KARACHI: The 193rd monthly sitting of Bazm-e-Sciency Adab was held at Salimuzzaman Siddiqui Science Center in Gulshan-e-Iqbal, Karachi on Saturday.
It happens to be the only society in Pakistan for people who are equally interested in science and literature.
Usually the sitting is arranged on the last Saturday of every month in which professionals from the fields of science present their current research. Interestingly, scientific poetry and haikus revolving around science are also delivered by the experts and students from science disciplines.
The meetings are arranged by the eminent science journalist and pioneer of Bazm-e-Sciency Adab, Azmat Ali Khan. Students from universities and other various institutes are also always encouraged to participate in this literary event.
The monthly session started with the recitation of Holy Quran by Shafi Haider Danish.
Shagufta Najam, an MA Urdu student at Jinnah University for Women spoke about a classical Urdu book “Science and Philosophy”, which was now a master piece of scientific literature in Urdu and had been compiled more than hundred years ago. The book depicts all branches of science in a very interesting and witty manner.
Basharat Ali Khan Bashar presented his poem on light.
Sidra Ghyas, a lecturer of mathematics in Jinnah University for Women in Karachi spoke about the historic incident of Greek Mathematician Archimedes who wrote 44 lines under the title of “Cattle of the Sun”. The poem was a reply to Apollonius who criticised his work on the multiplication of large numbers.
As a challenge, Archimedes wrote the problem in a poetic style in which he described four herds of bulls and cows. The problem remained unsolved until 1880 when it was finally solved by A. Amthor.
Badrudduja Khan, a former medical physicist delivered a detailed lecture about various aspect of dengue fever. He said that Aedes aegypti and Aedes albopictus are the main careers of dengue fever.
He urged the people to investigate the mosquito habitat carefully as it is found in water from air conditions, gardens and potted plants and instructed them to spill water collected in their household objects. Khan said that Singapore had faced a serious challenge due to dengue fever but they managed and eliminated stagnant water throughout the country, which was now rid of this disease.
Later, Amna Alam narrated a beautiful Nazm – a genre of poetry – about the status and challenges facing Urdu language in Pakistan.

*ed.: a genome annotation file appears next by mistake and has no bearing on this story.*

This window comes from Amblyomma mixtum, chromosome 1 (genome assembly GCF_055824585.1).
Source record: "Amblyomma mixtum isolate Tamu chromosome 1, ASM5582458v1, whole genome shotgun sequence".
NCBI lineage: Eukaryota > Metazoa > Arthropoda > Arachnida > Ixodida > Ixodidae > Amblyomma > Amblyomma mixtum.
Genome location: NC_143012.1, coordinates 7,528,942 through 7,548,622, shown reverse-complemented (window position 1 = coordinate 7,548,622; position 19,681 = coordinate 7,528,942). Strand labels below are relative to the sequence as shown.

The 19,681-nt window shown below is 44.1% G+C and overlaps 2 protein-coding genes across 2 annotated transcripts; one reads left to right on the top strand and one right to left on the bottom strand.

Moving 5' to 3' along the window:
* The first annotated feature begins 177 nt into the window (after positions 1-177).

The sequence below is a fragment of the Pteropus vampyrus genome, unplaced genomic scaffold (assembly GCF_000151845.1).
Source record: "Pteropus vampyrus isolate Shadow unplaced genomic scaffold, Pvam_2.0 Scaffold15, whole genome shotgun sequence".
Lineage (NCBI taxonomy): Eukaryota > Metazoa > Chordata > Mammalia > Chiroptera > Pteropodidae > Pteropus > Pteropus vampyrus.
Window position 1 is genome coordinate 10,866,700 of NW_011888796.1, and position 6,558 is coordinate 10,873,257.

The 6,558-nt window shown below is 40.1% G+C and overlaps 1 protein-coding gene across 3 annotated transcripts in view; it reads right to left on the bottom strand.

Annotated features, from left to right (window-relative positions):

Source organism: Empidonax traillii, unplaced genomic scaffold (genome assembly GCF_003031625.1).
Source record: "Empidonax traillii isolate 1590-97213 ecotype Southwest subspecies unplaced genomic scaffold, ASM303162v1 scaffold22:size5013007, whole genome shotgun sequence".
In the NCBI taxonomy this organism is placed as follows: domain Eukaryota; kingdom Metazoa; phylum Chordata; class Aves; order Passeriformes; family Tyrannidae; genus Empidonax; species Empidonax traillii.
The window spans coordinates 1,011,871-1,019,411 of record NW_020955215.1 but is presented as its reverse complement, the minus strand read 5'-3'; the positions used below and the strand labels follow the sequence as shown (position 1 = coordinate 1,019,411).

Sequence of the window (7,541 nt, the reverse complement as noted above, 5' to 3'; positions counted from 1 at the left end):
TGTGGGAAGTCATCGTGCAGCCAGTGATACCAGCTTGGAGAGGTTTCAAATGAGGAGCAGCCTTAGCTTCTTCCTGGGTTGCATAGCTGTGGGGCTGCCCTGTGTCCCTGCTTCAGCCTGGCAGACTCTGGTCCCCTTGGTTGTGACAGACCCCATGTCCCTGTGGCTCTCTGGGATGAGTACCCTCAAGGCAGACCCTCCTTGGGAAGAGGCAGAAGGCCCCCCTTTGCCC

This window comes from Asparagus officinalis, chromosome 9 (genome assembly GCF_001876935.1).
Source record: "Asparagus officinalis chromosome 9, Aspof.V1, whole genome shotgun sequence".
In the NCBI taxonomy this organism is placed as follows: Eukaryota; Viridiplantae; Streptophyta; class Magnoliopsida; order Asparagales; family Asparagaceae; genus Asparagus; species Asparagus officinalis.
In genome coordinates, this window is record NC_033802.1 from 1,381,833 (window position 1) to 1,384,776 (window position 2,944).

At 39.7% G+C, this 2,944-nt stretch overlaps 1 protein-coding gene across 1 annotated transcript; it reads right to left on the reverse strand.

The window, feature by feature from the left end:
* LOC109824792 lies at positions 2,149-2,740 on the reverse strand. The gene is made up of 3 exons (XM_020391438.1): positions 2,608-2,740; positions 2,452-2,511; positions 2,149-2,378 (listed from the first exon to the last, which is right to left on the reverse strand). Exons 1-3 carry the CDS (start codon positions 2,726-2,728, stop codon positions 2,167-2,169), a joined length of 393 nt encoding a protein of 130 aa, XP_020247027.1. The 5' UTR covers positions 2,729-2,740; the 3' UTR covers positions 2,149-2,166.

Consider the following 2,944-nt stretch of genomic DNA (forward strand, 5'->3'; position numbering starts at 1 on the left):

Sardar Ahmad Nazish – the Principal Information Officer at PCSIR – delivered his talk about the importance of science journalism.
Nazish told the audience that scientific achievements in labs should be presented to the masses and science journalism is the only way to convey the frontiers of research to a layman.
Environmental hazards, health challenges and the awareness of negative impacts of technology are few examples through which science journalism could play its pivotal role.
He also criticised the politically motivated Pakistani media and stressed the media to highlight what Pakistani scientists are doing in their relative institutes.
Hameedullah Afsar, former principal Government Degree College also delivered a Nazm about an electric motor which could help students learn basic concepts about the electric motor and electromagnetism.
Zafar Mohammad Khan, former director of Ionosphere Research department SUPARCO, narrated scientific facts in the form of Nazm.
Shafi Haider Danish, the In-charge of the research and development cell at Pakistan Steel Mills was the chief guest at the event and he appreciated all the scientific literary pieces presented in the sitting.
The president of Bazm-e-Sciency Adab also delivered a note of gratitude to all the participants.
He also raised a question about why science fiction was not a common practice in Urdu literature. He said that this issue will be spoken on in an upcoming sitting of the Bazm.
He also stressed all the universities to start science journalism in their respective Mass Communications department.